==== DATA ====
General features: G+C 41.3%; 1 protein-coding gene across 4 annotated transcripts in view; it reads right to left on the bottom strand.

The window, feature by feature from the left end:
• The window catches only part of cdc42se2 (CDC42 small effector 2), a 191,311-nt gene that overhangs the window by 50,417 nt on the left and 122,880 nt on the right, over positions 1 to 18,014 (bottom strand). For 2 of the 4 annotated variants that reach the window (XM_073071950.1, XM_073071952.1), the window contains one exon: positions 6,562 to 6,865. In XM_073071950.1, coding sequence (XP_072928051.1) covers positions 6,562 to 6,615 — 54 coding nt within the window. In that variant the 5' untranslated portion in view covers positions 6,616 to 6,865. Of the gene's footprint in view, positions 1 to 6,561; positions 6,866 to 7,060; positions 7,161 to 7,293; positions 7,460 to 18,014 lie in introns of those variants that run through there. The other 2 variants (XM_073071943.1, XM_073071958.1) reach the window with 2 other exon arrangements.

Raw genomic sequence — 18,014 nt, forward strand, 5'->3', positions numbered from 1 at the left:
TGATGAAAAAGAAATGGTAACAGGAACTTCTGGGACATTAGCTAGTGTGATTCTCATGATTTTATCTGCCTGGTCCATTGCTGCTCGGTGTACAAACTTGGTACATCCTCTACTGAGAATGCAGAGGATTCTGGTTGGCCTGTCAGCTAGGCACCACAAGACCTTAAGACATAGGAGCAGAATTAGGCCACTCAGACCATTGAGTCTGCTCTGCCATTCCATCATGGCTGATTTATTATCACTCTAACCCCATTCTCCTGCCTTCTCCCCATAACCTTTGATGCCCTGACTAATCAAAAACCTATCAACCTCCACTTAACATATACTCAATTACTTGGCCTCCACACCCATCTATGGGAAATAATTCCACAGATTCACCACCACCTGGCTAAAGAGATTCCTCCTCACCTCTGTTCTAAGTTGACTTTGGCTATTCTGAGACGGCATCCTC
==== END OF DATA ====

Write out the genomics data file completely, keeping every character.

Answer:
General features: G+C 41.3%; 1 protein-coding gene across 4 annotated transcripts in view; it reads right to left on the bottom strand.

The window, feature by feature from the left end:
• The window catches only part of cdc42se2 (CDC42 small effector 2), a 191,311-nt gene that overhangs the window by 50,417 nt on the left and 122,880 nt on the right, over positions 1 to 18,014 (bottom strand). For 2 of the 4 annotated variants that reach the window (XM_073071950.1, XM_073071952.1), the window contains one exon: positions 6,562 to 6,865. In XM_073071950.1, coding sequence (XP_072928051.1) covers positions 6,562 to 6,615 — 54 coding nt within the window. In that variant the 5' untranslated portion in view covers positions 6,616 to 6,865. Of the gene's footprint in view, positions 1 to 6,561; positions 6,866 to 7,060; positions 7,161 to 7,293; positions 7,460 to 18,014 lie in introns of those variants that run through there. The other 2 variants (XM_073071943.1, XM_073071958.1) reach the window with 2 other exon arrangements.

Raw genomic sequence — 18,014 nt, forward strand, 5'->3', positions numbered from 1 at the left:
TGATGAAAAAGAAATGGTAACAGGAACTTCTGGGACATTAGCTAGTGTGATTCTCATGATTTTATCTGCCTGGTCCATTGCTGCTCGGTGTACAAACTTGGTACATCCTCTACTGAGAATGCAGAGGATTCTGGTTGGCCTGTCAGCTAGGCACCACAAGACCTTAAGACATAGGAGCAGAATTAGGCCACTCAGACCATTGAGTCTGCTCTGCCATTCCATCATGGCTGATTTATTATCACTCTAACCCCATTCTCCTGCCTTCTCCCCATAACCTTTGATGCCCTGACTAATCAAAAACCTATCAACCTCCACTTAACATATACTCAATTACTTGGCCTCCACACCCATCTATGGGAAATAATTCCACAGATTCACCACCACCTGGCTAAAGAGATTCCTCCTCACCTCTGTTCTAAGTTGACTTTGGCTATTCTGAGACGGCATCCTC